All You Can Eat

7 Train

Clanging chains that tie carriages together on the 7 train to Queens; we meander as stars crossing the dusk in a paralleled drifting, Biggie’s face on graffiti ten feet tall, snowed over. The guy next to me looks like Santa Claus who got robbed whilst asleep. His torn gloves wave as he shows me $4.50 in quarters and dimes.

All you can eat breakfast,
can you imagine?
Unlimited ham, toast, eggs
and coffee.

Oh he loves the coffee. All this fit for a king! For $4.50, somewhere in Forest Hills. He tells me of how the attorney took his inheritance of four million dollars; how his whole family had died after he returned from Vietnam. I pass him a business card, promising pro bono help. Tonight we are faceless, classless, one hoping the rent will be paid tomorrow, the other hoping to find a telephone booth that works; his obituary filled with euphemisms only I will write.

© Alicia Khoo

NaPoWriMo Day 10


6 thoughts on “All You Can Eat

  1. dear Alicia, i like the delicate shifts in tone in your poem and its starkly beautiful imagery. tony

  2. You know it’s interesting to see how different people can bring inanimate objects alive differently. ( Really it’s more than interesting, it’s peculiar and fascinating. ) A billboard is not just a billboard – it’s not just an ad; it’s a history and set of possibilities. In the same, bringing other people alive who are already alive is an even more difficult and necessarily convoluted endeavor. Maybe it’s because if the “I” barrier, or because of empathy – or of the relation of the two. I do know I feel more at home talking to broken people than I do with successful people. Not that the latter don’t have stories, I just find them more irrelevant to my own life and my experiences.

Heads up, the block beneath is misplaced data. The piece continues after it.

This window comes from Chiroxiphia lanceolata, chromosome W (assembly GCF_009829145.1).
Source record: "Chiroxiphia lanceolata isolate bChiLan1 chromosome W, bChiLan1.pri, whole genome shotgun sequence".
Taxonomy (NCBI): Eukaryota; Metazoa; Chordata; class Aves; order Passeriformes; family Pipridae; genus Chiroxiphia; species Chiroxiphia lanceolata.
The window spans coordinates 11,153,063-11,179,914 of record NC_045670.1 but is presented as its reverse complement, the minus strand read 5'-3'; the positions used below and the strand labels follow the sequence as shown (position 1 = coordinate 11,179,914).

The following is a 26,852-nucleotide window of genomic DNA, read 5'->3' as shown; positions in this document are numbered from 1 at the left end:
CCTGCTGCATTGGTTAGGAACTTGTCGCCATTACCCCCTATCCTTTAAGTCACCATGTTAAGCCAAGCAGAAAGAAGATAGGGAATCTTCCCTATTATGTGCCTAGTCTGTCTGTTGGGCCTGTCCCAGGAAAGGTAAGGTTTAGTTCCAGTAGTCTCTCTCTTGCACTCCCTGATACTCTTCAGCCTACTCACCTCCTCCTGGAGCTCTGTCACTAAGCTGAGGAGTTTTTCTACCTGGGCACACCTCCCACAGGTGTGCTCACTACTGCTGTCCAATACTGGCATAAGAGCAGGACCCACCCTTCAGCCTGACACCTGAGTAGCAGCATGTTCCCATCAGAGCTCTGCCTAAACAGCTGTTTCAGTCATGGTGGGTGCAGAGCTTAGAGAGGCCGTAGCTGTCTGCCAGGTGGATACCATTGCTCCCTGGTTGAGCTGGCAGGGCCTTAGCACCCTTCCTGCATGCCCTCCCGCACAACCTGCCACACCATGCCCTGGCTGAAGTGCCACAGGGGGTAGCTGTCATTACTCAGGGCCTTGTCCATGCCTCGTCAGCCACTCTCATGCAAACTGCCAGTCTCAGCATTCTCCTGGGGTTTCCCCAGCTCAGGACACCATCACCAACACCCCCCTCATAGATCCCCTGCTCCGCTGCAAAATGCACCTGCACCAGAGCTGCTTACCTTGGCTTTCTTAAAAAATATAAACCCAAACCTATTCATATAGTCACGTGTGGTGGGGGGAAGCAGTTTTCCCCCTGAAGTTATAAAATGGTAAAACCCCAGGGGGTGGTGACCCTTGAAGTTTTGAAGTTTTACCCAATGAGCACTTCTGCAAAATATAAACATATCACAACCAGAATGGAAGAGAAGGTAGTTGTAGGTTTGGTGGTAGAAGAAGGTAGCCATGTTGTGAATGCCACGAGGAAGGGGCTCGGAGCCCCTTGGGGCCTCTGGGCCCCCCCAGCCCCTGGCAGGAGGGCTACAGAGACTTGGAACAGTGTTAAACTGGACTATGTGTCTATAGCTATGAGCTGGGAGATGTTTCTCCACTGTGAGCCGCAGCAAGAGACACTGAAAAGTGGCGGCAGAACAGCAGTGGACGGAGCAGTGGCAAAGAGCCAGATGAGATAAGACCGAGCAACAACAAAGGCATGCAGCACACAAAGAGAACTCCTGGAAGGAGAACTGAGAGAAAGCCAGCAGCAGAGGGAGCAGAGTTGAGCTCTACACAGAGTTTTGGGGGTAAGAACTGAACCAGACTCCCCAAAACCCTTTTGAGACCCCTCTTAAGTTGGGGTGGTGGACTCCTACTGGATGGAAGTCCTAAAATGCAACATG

Of course i’m not a silver dollar of success either, so there’s your ham and cheese biscuit – and your coffee.

    Half caff please.

    Thanks for the piece!

    • Thank you for the lovely comment. I prefer connecting with people who have fallen through the cracks too…however successful people have their own set of problems as well, the prevalence of suicidal millionaires is astounding when one gets to hear their deepest darkest fears and insecurities…

      • The quality of a problem isn’t necessarily quantification; not to suggest a set of moral subjectivities, but everyone has problems. What IS true though – is some people do simply have more problems than others. Some people are more adept at dealing with multiple problems than others. That doesn’t make them necessarily tougher – just adept at dealing with their issues. The most summary of the matter was said by my brother in law in a simple analogy: If we were all sitting around our tables with our problems in physical piles in front of us – we’d be quick to take back our own for fear of others taking it. A bit simplistic, but spot on.

    • Thank you! It’s a real honor to remind someone of the greats like Frank O’Hara…I would say yes, I am influenced and inspired by the same muses as he was. This poem has a lot more refining to do, which I will revisit after a period of time.

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